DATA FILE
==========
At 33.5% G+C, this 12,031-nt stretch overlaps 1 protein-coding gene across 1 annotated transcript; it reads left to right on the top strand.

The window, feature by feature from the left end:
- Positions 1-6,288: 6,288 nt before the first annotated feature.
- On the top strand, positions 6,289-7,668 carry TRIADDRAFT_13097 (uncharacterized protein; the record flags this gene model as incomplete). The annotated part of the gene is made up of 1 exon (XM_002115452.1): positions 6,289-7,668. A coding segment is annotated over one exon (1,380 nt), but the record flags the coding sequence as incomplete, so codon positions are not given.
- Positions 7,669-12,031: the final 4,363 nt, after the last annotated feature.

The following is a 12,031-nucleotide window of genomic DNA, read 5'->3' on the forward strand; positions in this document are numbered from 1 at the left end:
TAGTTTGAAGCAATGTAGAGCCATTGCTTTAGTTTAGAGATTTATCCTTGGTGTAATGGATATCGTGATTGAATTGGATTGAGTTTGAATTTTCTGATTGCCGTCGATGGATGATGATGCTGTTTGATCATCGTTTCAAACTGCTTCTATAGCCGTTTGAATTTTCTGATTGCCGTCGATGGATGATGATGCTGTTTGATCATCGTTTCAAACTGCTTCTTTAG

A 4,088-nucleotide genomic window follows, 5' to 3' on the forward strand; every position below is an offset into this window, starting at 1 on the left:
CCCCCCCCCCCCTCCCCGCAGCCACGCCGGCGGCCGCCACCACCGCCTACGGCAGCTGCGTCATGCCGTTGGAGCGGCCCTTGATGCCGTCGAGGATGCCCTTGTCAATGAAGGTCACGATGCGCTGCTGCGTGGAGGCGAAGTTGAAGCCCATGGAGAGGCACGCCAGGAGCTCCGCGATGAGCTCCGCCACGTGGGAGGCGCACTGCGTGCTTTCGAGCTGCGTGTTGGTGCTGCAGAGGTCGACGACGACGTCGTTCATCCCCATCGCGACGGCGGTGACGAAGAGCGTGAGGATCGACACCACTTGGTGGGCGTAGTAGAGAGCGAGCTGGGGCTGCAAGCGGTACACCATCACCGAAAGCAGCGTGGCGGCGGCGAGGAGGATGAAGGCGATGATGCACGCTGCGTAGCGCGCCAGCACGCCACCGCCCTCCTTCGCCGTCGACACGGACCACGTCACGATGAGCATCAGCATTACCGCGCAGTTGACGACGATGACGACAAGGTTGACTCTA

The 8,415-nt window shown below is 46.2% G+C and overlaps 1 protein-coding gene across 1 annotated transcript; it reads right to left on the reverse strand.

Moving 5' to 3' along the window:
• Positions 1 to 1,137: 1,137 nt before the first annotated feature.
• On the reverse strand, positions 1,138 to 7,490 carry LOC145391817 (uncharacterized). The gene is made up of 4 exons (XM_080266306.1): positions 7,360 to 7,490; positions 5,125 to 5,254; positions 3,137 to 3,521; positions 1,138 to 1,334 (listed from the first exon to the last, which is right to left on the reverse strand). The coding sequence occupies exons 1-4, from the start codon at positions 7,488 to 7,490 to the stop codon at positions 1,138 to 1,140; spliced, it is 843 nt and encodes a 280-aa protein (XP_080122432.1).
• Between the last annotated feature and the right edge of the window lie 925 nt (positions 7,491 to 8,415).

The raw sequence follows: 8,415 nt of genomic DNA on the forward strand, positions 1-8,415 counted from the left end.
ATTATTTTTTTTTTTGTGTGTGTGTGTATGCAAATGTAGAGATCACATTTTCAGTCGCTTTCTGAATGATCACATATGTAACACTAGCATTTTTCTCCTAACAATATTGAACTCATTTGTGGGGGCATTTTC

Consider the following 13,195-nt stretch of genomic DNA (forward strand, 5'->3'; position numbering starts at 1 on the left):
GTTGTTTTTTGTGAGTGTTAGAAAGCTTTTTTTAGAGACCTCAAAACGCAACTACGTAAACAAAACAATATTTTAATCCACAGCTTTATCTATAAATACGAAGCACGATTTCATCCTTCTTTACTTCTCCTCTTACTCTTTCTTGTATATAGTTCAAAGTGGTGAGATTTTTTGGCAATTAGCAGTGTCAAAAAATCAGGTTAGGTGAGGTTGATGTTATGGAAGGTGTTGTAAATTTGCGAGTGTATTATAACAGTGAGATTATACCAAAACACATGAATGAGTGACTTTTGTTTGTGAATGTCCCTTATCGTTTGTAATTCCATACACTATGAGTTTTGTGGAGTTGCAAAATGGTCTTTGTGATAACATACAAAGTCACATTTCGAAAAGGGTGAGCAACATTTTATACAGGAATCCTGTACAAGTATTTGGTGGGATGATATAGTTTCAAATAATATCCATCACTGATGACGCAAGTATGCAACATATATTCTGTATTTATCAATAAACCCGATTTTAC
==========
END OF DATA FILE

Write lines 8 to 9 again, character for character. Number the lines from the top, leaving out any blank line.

A 4,088-nucleotide genomic window follows, 5' to 3' on the forward strand; every position below is an offset into this window, starting at 1 on the left:
CCCCCCCCCCCCTCCCCGCAGCCACGCCGGCGGCCGCCACCACCGCCTACGGCAGCTGCGTCATGCCGTTGGAGCGGCCCTTGATGCCGTCGAGGATGCCCTTGTCAATGAAGGTCACGATGCGCTGCTGCGTGGAGGCGAAGTTGAAGCCCATGGAGAGGCACGCCAGGAGCTCCGCGATGAGCTCCGCCACGTGGGAGGCGCACTGCGTGCTTTCGAGCTGCGTGTTGGTGCTGCAGAGGTCGACGACGACGTCGTTCATCCCCATCGCGACGGCGGTGACGAAGAGCGTGAGGATCGACACCACTTGGTGGGCGTAGTAGAGAGCGAGCTGGGGCTGCAAGCGGTACACCATCACCGAAAGCAGCGTGGCGGCGGCGAGGAGGATGAAGGCGATGATGCACGCTGCGTAGCGCGCCAGCACGCCACCGCCCTCCTTCGCCGTCGACACGGACCACGTCACGATGAGCATCAGCATTACCGCGCAGTTGACGACGATGACGACAAGGTTGACTCTA